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As Policymakers Stumble, Gold ETF Will Remain a Profitable Trade

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The government is scrambling to resolve the debt ceiling debate, and precious metals could reap the benefits.

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Yesterday morning Fed Chairman Ben Bernanke met with members of Congress again. I think Congress heard not what they wanted to hear but instead they heard what Dr. Bernanke actually said. I listened to him both on Wednesday and yesterday, and he sang the same song. He once again emphasized that overzealous cuts to government spending in the short term could derail an already fragile recovery.

Dr. Bernanke also said that the FOMC is not currently ready to embark on a third round of quantitative easing or government bond buying to stimulate the economy.

Late on Wednesday Moody's warned that the US would lose its top credit rating if a compromise on the debt ceiling was not resolved. Standard and Poor's also told US lawmakers and business groups that it would cut the credit rating if the government fails to make any of its expected payments on debt or other obligations. To further emphasize the point China, the biggest foreign creditor, urged the US government to adopt responsible policies to protect investors' interests.

Dr. Bernanke further amplified the warning that a debt default would be a calamitous outcome creating a severe financial shock that would have effects not only on the US economy, but would ripple throughout the globe.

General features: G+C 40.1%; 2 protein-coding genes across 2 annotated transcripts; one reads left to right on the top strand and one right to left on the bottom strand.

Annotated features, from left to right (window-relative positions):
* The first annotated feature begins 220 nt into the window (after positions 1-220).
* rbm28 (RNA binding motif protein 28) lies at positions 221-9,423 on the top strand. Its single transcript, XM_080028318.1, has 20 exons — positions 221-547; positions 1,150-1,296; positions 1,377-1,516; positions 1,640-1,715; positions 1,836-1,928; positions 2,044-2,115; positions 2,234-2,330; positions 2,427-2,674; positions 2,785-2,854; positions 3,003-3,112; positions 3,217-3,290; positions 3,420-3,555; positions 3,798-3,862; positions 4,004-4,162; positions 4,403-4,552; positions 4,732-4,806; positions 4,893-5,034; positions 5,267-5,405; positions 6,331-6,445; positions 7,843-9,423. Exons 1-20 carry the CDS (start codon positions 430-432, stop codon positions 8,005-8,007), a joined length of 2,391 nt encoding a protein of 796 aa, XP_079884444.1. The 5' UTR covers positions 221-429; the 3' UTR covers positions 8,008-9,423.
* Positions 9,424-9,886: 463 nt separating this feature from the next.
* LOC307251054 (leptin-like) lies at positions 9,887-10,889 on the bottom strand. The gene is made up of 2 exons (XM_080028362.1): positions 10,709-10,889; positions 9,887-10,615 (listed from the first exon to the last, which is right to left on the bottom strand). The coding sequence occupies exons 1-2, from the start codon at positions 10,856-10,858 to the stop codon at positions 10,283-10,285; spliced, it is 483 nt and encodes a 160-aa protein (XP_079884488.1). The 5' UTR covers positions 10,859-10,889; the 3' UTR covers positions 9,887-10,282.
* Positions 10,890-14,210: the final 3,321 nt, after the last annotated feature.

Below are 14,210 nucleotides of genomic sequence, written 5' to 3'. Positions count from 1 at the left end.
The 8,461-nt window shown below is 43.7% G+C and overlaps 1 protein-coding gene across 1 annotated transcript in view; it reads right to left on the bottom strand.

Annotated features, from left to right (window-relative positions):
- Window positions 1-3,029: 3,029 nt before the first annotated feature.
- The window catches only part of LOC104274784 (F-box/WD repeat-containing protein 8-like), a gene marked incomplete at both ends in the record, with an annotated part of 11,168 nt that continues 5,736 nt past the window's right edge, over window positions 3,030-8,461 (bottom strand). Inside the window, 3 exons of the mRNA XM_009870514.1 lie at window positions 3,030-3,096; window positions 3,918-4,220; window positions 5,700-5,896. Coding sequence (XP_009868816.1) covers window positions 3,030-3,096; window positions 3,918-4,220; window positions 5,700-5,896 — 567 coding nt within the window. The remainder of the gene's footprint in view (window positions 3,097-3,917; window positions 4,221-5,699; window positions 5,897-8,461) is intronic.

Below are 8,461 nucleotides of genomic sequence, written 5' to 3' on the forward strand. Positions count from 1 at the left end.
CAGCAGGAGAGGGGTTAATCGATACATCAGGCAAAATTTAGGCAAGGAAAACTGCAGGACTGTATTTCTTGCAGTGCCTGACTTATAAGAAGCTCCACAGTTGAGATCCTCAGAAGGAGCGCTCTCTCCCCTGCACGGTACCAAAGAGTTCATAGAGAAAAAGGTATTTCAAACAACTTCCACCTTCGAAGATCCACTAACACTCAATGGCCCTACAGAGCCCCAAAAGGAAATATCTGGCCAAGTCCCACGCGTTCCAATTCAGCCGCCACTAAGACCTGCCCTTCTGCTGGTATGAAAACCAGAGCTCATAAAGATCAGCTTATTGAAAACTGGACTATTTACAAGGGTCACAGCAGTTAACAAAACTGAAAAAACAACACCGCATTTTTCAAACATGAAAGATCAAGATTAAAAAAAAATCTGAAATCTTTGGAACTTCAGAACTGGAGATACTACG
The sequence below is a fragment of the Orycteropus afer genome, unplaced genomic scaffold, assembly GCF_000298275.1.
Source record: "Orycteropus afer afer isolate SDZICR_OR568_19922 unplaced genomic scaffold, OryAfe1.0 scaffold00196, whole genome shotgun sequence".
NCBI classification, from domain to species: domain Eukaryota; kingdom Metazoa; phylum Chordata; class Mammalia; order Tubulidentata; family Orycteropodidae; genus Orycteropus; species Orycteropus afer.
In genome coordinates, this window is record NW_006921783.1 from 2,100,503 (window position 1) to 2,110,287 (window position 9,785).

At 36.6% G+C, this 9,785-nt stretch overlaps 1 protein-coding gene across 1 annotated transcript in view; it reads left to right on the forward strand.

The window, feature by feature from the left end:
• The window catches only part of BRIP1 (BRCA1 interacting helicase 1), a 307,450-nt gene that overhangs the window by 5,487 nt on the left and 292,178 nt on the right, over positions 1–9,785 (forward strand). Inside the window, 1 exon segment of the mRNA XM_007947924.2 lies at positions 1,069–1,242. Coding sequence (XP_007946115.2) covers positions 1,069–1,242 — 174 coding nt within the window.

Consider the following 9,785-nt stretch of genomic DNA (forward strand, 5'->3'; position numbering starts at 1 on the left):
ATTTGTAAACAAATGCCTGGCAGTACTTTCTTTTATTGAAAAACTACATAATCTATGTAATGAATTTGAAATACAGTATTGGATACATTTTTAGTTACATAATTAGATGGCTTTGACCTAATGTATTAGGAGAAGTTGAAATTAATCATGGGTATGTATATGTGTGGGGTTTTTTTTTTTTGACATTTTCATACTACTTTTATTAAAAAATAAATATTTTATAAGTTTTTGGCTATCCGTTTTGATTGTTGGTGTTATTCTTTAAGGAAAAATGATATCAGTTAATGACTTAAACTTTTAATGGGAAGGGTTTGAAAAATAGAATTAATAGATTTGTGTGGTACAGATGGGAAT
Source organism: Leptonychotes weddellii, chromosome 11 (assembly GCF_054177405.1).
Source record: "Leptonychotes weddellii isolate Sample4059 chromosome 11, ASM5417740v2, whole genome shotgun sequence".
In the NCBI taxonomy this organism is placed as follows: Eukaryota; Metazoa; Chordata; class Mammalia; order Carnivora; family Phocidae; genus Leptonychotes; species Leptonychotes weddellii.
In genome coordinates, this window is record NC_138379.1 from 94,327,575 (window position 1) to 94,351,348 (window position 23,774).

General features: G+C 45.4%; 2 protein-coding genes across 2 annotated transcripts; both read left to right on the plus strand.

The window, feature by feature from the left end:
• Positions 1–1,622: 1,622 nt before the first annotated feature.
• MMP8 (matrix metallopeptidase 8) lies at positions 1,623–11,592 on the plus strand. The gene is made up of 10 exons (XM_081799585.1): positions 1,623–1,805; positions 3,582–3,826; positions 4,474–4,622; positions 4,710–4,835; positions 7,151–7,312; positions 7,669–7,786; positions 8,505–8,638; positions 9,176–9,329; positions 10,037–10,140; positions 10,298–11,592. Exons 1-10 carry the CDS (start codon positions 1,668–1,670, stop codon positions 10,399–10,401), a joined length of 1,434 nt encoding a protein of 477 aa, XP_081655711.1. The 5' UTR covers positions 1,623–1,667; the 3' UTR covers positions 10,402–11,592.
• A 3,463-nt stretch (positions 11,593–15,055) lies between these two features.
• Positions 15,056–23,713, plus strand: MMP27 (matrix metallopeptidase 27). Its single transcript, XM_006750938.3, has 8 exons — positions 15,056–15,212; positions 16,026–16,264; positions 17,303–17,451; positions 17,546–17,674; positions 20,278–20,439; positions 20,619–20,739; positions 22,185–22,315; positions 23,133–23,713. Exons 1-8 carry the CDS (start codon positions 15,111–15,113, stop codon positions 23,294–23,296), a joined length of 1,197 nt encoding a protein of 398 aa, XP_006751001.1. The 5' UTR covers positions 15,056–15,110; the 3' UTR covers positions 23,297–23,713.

The Wall Street Journal reported that Speaker of the House Boehner was quoted as saying "we are in the foxholes" fighting for the people of America. Perhaps he forgot to mention that he has previously voted to raise the debt ceiling five times and this game he is playing is nothing more than the new national pastime of Congress called "Brinksmanship." It is partisan politics in its most unseemly form and as middle class Americans suffer he had the audacity to say that he was in the foxholes.

As soon as the words came out of Dr. Bernanke's mouth that the FOMC was not ready to institute another round of quantitative easing at this point the market dropped like a hot potato. Gold, which was humming merrily at $1590.00 on its way to the key $1600.00 level, sold off a bit and closed the session at 1586.40. To use the Gold ETF (GLD) as a proxy it closed up ½% at 154.54. Not too bad in a market that closed down 54.49 points on the Dow.

So this begs the question, how far can GLD run? Last January I had it pegged to go to 160, which I believe it will easily reach unless there is a complete meltdown in the market. However, as it now seems to have worked its way up so slowly and steadily, I see $170 as a realistic goal. Please see the chart below.


Click to enlarge

A careful study of this chart will show that when GLD has corrected it has pulled back to the 150-day moving average. The time to sell will be when it gets above 70 on the RSI. While a number above 70 is overbought with a very emotional trade like gold, 80 would be the place to start taking profits. If you remember the parabolic silver run up in the last week of April, SLV did not correct until the RSI was at 90. The more emotional the trade the higher the RSI number seems to get because the herd mentality has removed all reason from it.

So in conclusion, unless all reason is restored to Congress, which I see as the least likely scenario to play out, we can expect gold to continue its undaunted run up. Once you sell, wait for a correction back to the $141.50 area before reopening the trade. As long as governments continue to debase currencies, gold and its baby brother silver will remain a profitable trade.
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No positions in stocks mentioned.
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